May 30, 2013 12:06:40 AM
Matthew Stevens - firstname.lastname@example.org
STARKVILLE -- Unlike a lot of the members in the Mississippi State University locker room, Myles Gentry has great memories from playing the University of Central Arkansas this season.
The freshman right handed reliever was key in the only victory MSU (43-17) had in a three-game series from March 8-10 when Gentry was called on in emergency duty in the first inning of the Friday night game.
Gentry, who had eight previous appearances before that 4-2 victory over UCA, went from charting pitches to on the mound in a matter of minutes.
In his longest outing of the season, Gentry (1-0) saved MSU from disaster by managing to keep the Bears, who came to Starkville leading the country in offense with 9.9 runs per game, to no hits in 4 1/3 innings. Of the 13 batters Gentry faced Friday evening, only a hit batter to the lead off the fifth inning would reach base in his 63-pitch effort.
"That was unexpected," Gentry said after the victory. "I heard them say my name and I was in there. I really didn't have much time to think about it with the time to get my arm warm. I wasn't going to rush myself."
In the first inning and just nine pitches into his start, MSU left handed pitcher Jacob Lindgren saw a line drive ricochet off his left knee leaving him needing to be helped off the field. Gentry's biggest moment of his college career was given to him and the only thought he had amidst the craziness was three: take your time.
"I certainly wasn't going to rush through my warmups and my preparations in a situation like this because it's the first inning so I kind of figured they needed somebody to go a long way in the game," Gentry said.
After a disappointing weekend for most of the MSU pitchers, Gentry was able to showcase his ability from his ¾ arm slot to keep the fastball down in the strike zone against an aggressive UCA lineup and creating several ground ball outs.
"They were taking some good swings but I had to get the ball down on the fastball in order for my defense to make great plays," Gentry said. "I knew I just had to make my defense work to not only to keep them in the game but because I didn't need to try and get strikeouts."
When Gentry arrived on campus, he knew he'd be asked to do anything and everything MSU pitching coach Butch Thompson would ask him in order to get time on the mound in his first college season. Last year Gentry was 8-3 as a starter at Gulfport High School with a 1.50 earned run average in 11 appearances as a senior in 2012. Being a long reliever doesn't faze Gentry as he completed six complete high school games, which go seven innings and registered 79 strikeouts in 65 1/3 innings.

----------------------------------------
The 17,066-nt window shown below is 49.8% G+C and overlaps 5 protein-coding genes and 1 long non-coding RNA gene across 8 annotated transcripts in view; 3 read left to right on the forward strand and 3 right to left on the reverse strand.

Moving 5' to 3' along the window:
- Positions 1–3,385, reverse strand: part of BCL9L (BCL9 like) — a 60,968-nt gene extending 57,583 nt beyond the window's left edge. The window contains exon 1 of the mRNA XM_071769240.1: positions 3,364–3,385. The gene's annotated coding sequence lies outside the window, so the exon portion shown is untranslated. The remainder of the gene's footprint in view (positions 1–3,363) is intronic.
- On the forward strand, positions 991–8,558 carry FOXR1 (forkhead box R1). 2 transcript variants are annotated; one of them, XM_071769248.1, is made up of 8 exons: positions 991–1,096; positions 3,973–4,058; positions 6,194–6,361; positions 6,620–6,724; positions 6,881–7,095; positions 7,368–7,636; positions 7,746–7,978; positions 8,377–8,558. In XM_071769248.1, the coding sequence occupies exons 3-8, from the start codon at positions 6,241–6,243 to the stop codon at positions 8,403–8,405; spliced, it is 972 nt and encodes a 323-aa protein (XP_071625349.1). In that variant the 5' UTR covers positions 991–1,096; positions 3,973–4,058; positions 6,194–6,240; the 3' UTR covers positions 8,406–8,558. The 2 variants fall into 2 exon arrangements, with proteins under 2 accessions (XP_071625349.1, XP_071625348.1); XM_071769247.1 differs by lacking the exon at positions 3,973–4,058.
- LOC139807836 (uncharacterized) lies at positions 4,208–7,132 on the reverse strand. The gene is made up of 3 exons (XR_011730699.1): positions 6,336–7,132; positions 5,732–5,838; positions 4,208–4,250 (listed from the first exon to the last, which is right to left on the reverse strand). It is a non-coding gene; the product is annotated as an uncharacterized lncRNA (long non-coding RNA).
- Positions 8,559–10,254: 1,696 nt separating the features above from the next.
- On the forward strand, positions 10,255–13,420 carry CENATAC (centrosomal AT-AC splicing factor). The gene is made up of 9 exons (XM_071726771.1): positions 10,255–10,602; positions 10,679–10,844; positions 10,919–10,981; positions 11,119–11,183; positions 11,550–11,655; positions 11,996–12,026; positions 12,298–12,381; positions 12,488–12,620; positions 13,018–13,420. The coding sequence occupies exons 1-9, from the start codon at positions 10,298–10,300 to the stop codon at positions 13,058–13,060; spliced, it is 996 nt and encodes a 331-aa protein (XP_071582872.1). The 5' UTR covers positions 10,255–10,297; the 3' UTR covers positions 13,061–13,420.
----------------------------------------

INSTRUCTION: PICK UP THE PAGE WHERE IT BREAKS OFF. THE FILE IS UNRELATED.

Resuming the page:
Gentry's emergence last week during the Southeastern Conference tournament in Hoover, Ala., was an injection of life into a MSU bullpen that had been used heavily throughout the season. Gentry guided the No. 16 Bulldogs through the final 5 2/3 innings of the 5-3 victory over the No. 17 University of South Carolina in only his sixth appearance over the last two months. The victory all but guaranteed MSU would received a host site in the NCAA tournament and more importantly served as a spotlighted stage for the freshman to get used to the pressure of pitching in the postseason. After the 3-1 performance at the SEC tournament, the MSU coaching staff named Gentry the pitcher of the week allowing him the honor of parking his car right up front next to Dudy Noble Field.
"I wasn't getting frustrated with not pitching for a while because I knew my time would come," Gentry said. "The one things this program, the coaching staff as a whole and Coach Thompson does specifically is make sure to personally work one-on-one with you so you don't feel like you're left out. They had me convinced I would be needed later in the season and they were right."
After MSU (42-16) used six pitchers in a 17-inning marathon victory over the University of Missouri that stretched into early Wednesday morning, Gentry's long relief was just what the Bulldogs needed to replenish a bullpen that has been the club's most consistent weapon this season.
"Not in so many words, Coach Thompson told me that I needed to be ready to go out there today and go as long as I can," Gentry said. "They talked to me all day about changing speeds and keep the ball down."
In SEC play, Gentry (4-0, 3.18) had struggled through quality left handed hitters that were able to lift his fastball into power alleys. Against South Carolina in the SEC tournament, Gentry was able to get into positive counts against the left handed hitters to force defensive swings.
The MSU is hoping that Gentry can provide quality relief this weekend especially when the Bulldogs open the NCAA Starkville Regional Friday at 7 p.m., against a right-handed dominate Central Arkansas (39-20) lineup.
"The whole issue with Myles this season has been the left handed hitter," MSU coach John Cohen said. "When I saw him struck the four-hole hitter (LB) Dantzler out tonight with a swing and miss, that immediately changes things as quickly as you can snap your fingers."
In his first NCAA experience and in front of an expected 14,000 fans at Dudy Noble Field, Gentry is comforted by seeing a rematch against a UCA lineup that he's already had success against.
"I was comforted by a big field at Hoover to just go out and throw strikes," Gentry said.
"I watched South Carolina three times before I got in last week against them. We'll have a good plan for (Central Arkansas) too."